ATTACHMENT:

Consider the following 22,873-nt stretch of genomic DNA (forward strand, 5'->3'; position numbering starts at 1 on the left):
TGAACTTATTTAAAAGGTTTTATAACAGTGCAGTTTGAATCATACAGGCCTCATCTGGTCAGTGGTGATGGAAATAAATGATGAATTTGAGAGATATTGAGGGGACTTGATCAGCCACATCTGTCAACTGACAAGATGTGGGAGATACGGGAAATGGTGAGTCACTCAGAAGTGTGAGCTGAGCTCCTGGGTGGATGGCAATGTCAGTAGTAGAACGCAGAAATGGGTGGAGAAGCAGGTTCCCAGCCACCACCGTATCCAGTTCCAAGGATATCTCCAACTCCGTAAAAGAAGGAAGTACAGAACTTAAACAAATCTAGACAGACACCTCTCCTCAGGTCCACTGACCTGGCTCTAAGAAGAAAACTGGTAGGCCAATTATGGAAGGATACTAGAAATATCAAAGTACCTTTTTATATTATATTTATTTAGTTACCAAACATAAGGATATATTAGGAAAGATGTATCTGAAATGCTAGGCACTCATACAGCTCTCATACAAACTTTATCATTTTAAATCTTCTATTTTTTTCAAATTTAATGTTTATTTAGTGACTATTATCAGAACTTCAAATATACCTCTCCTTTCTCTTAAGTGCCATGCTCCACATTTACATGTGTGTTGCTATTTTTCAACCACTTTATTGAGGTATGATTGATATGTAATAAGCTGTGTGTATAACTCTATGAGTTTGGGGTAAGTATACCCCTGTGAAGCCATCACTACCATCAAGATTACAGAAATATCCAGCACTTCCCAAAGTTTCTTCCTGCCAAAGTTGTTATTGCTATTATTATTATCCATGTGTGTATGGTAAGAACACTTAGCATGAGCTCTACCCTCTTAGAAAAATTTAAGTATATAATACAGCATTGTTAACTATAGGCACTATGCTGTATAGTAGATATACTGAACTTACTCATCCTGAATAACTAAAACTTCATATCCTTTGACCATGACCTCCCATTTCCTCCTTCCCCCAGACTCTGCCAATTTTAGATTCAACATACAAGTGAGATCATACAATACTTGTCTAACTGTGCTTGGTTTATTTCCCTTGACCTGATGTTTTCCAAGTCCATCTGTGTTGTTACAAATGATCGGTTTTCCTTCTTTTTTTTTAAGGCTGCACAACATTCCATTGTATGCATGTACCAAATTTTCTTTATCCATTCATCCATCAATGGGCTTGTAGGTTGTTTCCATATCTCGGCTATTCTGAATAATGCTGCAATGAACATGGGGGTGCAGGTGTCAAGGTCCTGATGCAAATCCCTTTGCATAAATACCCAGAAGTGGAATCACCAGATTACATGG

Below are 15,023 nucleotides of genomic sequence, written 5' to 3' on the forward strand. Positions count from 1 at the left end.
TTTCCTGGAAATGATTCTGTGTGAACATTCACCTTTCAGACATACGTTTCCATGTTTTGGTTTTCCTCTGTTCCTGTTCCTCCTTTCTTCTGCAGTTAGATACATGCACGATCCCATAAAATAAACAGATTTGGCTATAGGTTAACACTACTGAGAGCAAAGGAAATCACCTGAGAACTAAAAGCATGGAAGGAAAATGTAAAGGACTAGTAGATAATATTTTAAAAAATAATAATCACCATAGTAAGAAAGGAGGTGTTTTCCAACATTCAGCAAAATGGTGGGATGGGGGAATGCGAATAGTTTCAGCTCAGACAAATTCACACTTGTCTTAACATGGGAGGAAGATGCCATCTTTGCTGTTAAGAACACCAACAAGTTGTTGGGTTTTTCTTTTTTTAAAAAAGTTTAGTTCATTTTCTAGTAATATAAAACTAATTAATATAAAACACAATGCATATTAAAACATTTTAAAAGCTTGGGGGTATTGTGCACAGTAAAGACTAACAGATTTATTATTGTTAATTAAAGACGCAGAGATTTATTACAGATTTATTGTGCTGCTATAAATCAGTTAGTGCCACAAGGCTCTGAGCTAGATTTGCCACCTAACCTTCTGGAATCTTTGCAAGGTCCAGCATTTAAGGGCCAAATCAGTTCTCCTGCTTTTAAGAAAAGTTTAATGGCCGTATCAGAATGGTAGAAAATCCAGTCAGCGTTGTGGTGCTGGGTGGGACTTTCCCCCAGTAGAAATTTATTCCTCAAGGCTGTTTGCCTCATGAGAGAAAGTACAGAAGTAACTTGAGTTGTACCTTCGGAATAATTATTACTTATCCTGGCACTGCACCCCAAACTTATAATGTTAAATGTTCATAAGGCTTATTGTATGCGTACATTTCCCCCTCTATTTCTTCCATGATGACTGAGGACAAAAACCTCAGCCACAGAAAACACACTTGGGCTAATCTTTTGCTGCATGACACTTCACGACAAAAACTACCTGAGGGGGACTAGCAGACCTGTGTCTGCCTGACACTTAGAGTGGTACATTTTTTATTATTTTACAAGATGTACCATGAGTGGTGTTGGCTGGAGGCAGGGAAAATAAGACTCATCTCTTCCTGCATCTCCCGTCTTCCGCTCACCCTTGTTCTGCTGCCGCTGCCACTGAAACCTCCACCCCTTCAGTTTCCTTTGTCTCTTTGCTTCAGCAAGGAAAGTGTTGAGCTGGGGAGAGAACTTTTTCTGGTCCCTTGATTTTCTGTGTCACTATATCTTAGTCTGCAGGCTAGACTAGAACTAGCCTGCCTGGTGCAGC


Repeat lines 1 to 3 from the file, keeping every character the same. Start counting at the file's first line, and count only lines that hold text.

Consider the following 22,873-nt stretch of genomic DNA (forward strand, 5'->3'; position numbering starts at 1 on the left):
TGAACTTATTTAAAAGGTTTTATAACAGTGCAGTTTGAATCATACAGGCCTCATCTGGTCAGTGGTGATGGAAATAAATGATGAATTTGAGAGATATTGAGGGGACTTGATCAGCCACATCTGTCAACTGACAAGATGTGGGAGATACGGGAAATGGTGAGTCACTCAGAAGTGTGAGCTGAGCTCCTGGGTGGATGGCAATGTCAGTAGTAGAACGCAGAAATGGGTGGAGAAGCAGGTTCCCAGCCACCACCGTATCCAGTTCCAAGGATATCTCCAACTCCGTAAAAGAAGGAAGTACAGAACTTAAACAAATCTAGACAGACACCTCTCCTCAGGTCCACTGACCTGGCTCTAAGAAGAAAACTGGTAGGCCAATTATGGAAGGATACTAGAAATATCAAAGTACCTTTTTATATTATATTTATTTAGTTACCAAACATAAGGATATATTAGGAAAGATGTATCTGAAATGCTAGGCACTCATACAGCTCTCATACAAACTTTATCATTTTAAATCTTCTATTTTTTTCAAATTTAATGTTTATTTAGTGACTATTATCAGAACTTCAAATATACCTCTCCTTTCTCTTAAGTGCCATGCTCCACATTTACATGTGTGTTGCTATTTTTCAACCACTTTATTGAGGTATGATTGATATGTAATAAGCTGTGTGTATAACTCTATGAGTTTGGGGTAAGTATACCCCTGTGAAGCCATCACTACCATCAAGATTACAGAAATATCCAGCACTTCCCAAAGTTTCTTCCTGCCAAAGTTGTTATTGCTATTATTATTATCCATGTGTGTATGGTAAGAACACTTAGCATGAGCTCTACCCTCTTAGAAAAATTTAAGTATATAATACAGCATTGTTAACTATAGGCACTATGCTGTATAGTAGATATACTGAACTTACTCATCCTGAATAACTAAAACTTCATATCCTTTGACCATGACCTCCCATTTCCTCCTTCCCCCAGACTCTGCCAATTTTAGATTCAACATACAAGTGAGATCATACAATACTTGTCTAACTGTGCTTGGTTTATTTCCCTTGACCTGATGTTTTCCAAGTCCATCTGTGTTGTTACAAATGATCGGTTTTCCTTCTTTTTTTTTAAGGCTGCACAACATTCCATTGTATGCATGTACCAAATTTTCTTTATCCATTCATCCATCAATGGGCTTGTAGGTTGTTTCCATATCTCGGCTATTCTGAATAATGCTGCAATGAACATGGGGGTGCAGGTGTCAAGGTCCTGATGCAAATCCCTTTGCATAAATACCCAGAAGTGGAATCACCAGATTACATGG

Below are 15,023 nucleotides of genomic sequence, written 5' to 3' on the forward strand. Positions count from 1 at the left end.